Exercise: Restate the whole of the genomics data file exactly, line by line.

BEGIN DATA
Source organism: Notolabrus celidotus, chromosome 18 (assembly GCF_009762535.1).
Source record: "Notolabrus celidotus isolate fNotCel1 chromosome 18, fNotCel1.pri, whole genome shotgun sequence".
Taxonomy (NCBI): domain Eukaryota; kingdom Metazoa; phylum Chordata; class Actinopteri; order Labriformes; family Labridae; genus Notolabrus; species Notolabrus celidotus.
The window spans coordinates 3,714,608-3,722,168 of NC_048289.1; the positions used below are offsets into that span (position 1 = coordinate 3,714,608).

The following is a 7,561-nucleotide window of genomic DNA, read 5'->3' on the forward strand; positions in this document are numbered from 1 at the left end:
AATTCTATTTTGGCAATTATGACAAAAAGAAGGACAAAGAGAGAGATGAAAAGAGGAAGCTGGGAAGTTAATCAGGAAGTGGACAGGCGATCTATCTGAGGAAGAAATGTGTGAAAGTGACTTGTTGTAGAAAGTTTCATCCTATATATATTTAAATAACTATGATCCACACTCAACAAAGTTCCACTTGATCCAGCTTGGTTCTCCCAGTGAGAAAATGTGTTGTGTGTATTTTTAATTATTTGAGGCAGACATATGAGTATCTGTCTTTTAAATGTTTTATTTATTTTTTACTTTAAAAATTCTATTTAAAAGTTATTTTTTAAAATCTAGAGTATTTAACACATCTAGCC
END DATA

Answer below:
Source organism: Notolabrus celidotus, chromosome 18 (assembly GCF_009762535.1).
Source record: "Notolabrus celidotus isolate fNotCel1 chromosome 18, fNotCel1.pri, whole genome shotgun sequence".
Taxonomy (NCBI): domain Eukaryota; kingdom Metazoa; phylum Chordata; class Actinopteri; order Labriformes; family Labridae; genus Notolabrus; species Notolabrus celidotus.
The window spans coordinates 3,714,608-3,722,168 of NC_048289.1; the positions used below are offsets into that span (position 1 = coordinate 3,714,608).

The following is a 7,561-nucleotide window of genomic DNA, read 5'->3' on the forward strand; positions in this document are numbered from 1 at the left end:
AATTCTATTTTGGCAATTATGACAAAAAGAAGGACAAAGAGAGAGATGAAAAGAGGAAGCTGGGAAGTTAATCAGGAAGTGGACAGGCGATCTATCTGAGGAAGAAATGTGTGAAAGTGACTTGTTGTAGAAAGTTTCATCCTATATATATTTAAATAACTATGATCCACACTCAACAAAGTTCCACTTGATCCAGCTTGGTTCTCCCAGTGAGAAAATGTGTTGTGTGTATTTTTAATTATTTGAGGCAGACATATGAGTATCTGTCTTTTAAATGTTTTATTTATTTTTTACTTTAAAAATTCTATTTAAAAGTTATTTTTTAAAATCTAGAGTATTTAACACATCTAGCC